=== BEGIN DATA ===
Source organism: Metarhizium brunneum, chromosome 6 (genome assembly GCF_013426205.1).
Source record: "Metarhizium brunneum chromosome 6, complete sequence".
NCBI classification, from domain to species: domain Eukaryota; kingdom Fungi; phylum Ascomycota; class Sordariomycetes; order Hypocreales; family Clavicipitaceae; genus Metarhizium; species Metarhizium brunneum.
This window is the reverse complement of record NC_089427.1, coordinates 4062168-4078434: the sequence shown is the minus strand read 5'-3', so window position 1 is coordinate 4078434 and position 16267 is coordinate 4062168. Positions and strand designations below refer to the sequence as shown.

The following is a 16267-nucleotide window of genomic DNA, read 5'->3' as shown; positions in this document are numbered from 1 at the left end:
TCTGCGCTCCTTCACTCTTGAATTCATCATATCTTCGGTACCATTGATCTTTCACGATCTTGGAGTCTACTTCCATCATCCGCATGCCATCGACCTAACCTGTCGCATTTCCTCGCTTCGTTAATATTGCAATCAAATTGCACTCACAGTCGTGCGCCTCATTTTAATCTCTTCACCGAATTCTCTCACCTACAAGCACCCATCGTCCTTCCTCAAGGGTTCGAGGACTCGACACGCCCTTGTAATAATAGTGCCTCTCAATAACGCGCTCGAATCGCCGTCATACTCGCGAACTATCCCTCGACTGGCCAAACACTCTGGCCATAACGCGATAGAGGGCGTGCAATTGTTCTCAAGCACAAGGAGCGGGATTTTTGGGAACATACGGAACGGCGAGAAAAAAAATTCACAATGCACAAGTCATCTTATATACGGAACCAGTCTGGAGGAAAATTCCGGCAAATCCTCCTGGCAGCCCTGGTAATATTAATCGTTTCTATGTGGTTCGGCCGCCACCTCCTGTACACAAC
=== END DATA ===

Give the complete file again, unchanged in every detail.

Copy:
Source organism: Metarhizium brunneum, chromosome 6 (genome assembly GCF_013426205.1).
Source record: "Metarhizium brunneum chromosome 6, complete sequence".
NCBI classification, from domain to species: domain Eukaryota; kingdom Fungi; phylum Ascomycota; class Sordariomycetes; order Hypocreales; family Clavicipitaceae; genus Metarhizium; species Metarhizium brunneum.
This window is the reverse complement of record NC_089427.1, coordinates 4062168-4078434: the sequence shown is the minus strand read 5'-3', so window position 1 is coordinate 4078434 and position 16267 is coordinate 4062168. Positions and strand designations below refer to the sequence as shown.

The following is a 16267-nucleotide window of genomic DNA, read 5'->3' as shown; positions in this document are numbered from 1 at the left end:
TCTGCGCTCCTTCACTCTTGAATTCATCATATCTTCGGTACCATTGATCTTTCACGATCTTGGAGTCTACTTCCATCATCCGCATGCCATCGACCTAACCTGTCGCATTTCCTCGCTTCGTTAATATTGCAATCAAATTGCACTCACAGTCGTGCGCCTCATTTTAATCTCTTCACCGAATTCTCTCACCTACAAGCACCCATCGTCCTTCCTCAAGGGTTCGAGGACTCGACACGCCCTTGTAATAATAGTGCCTCTCAATAACGCGCTCGAATCGCCGTCATACTCGCGAACTATCCCTCGACTGGCCAAACACTCTGGCCATAACGCGATAGAGGGCGTGCAATTGTTCTCAAGCACAAGGAGCGGGATTTTTGGGAACATACGGAACGGCGAGAAAAAAAATTCACAATGCACAAGTCATCTTATATACGGAACCAGTCTGGAGGAAAATTCCGGCAAATCCTCCTGGCAGCCCTGGTAATATTAATCGTTTCTATGTGGTTCGGCCGCCACCTCCTGTACACAAC